If we could take an adventure through political inner space, could we see the fundamental structure of politics from the inside? What if we stripped away all the dynasties and conquests, all the governments, political parties, and factions, and reduced politics down to the essentials? Would we see people bumping into one another the way protons and neutrons collide? Surely this would not be random. Surely, there is order at some level even if it all appears random to the untrained eye. Think about nuclear energy for a moment. In nuclear fission, the nucleus breaks apart and releases a tremendous amount of energy. In nuclear fusion, smaller particles combine to form a larger nucleus, which also releases a tremendous amount of energy. This is politics at the elementary level: the interpersonal level. The more closely we study politics at this level, the more we will discover what powerful forces come from the smallest sources.

    * * *

    All politics is local. You have probably heard this quotation, which is attributed to Tip O'Neill, former speaker of the House of Representatives during Ronald Reagan's White House years. The term is synonymous with retail politics, which means campaigning door to door and canvassing potential voters one at a time. In common usage, "retail" means selling goods and services to individual consumers. The consumer is the end-user and has no intention of reselling to anyone else. Retail politics also has a pejorative connotation — buying votes — but this is not what I mean. I am referring to the personal interaction between power-seekers and power-yielders. This interaction is an exchange analogous to microeconomics, except it deals with individual political units instead of individual economic units.

    If you position yourself at this level, you get an idea of where micropolitics takes place. For the student and practitioner of micropolitics, this is the Archimedean Point — where you would stand if you wanted perfect objectivity uncorrupted by cultural or emotional influences. (It was Greek mathematician Archimedes who claimed he could move the Earth if only he had a big enough lever and a place to stand.) The Archimedean Point is imaginary and unattainable, which makes it the ideal metaphor for the workbench of micropolitics.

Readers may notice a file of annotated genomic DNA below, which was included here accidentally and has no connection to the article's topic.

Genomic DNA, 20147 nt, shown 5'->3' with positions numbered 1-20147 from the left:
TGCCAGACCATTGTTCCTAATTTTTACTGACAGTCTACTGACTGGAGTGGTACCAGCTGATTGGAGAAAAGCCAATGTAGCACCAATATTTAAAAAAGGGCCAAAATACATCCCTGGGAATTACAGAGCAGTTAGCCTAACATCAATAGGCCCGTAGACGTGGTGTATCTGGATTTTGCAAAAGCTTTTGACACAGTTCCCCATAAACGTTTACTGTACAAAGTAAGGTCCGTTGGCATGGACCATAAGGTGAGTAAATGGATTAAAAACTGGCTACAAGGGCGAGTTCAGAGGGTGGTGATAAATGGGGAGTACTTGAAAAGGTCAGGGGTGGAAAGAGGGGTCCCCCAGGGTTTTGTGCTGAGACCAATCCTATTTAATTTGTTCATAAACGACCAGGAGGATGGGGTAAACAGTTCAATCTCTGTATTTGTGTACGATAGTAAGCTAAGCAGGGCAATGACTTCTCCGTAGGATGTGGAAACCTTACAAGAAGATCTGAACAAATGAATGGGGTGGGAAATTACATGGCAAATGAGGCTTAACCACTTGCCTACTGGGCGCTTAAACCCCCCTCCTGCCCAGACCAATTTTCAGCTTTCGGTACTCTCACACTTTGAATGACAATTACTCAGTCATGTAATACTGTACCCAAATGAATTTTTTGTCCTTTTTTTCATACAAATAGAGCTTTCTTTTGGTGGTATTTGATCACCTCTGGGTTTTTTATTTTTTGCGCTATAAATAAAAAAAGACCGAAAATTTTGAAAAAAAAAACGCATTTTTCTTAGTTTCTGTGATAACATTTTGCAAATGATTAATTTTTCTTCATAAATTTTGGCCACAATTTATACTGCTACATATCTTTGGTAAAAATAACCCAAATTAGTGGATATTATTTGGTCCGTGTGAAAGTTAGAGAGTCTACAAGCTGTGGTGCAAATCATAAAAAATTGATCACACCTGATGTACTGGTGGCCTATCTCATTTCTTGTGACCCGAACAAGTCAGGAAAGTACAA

Now, standing at this workbench, please focus your attention on the space between us all. This space is any kind of formal or informal social situation, wherever there are people who are interdependent and where the distribution of power is asymmetrical. In the workplace, the best example of this would be the formal meeting, with everyone gathered around a big conference table. Everyone knows these meetings are a waste of time. However, if you apply a political standard instead of, let's say, a productivity standard, the conference room is transformed into a political space and the meeting into an arena where people compete for power and prestige.

    When you consider micropolitics, you would be well advised to set aside your spatial presumptions because the physical geography of micropolitics is very small — sometimes the width of a conference table, sometimes no more than the space between two dancers. Micropolitics is dynamic, interactive, responsive, and intimate. This is where you should look because this is where micropolitics comes to life.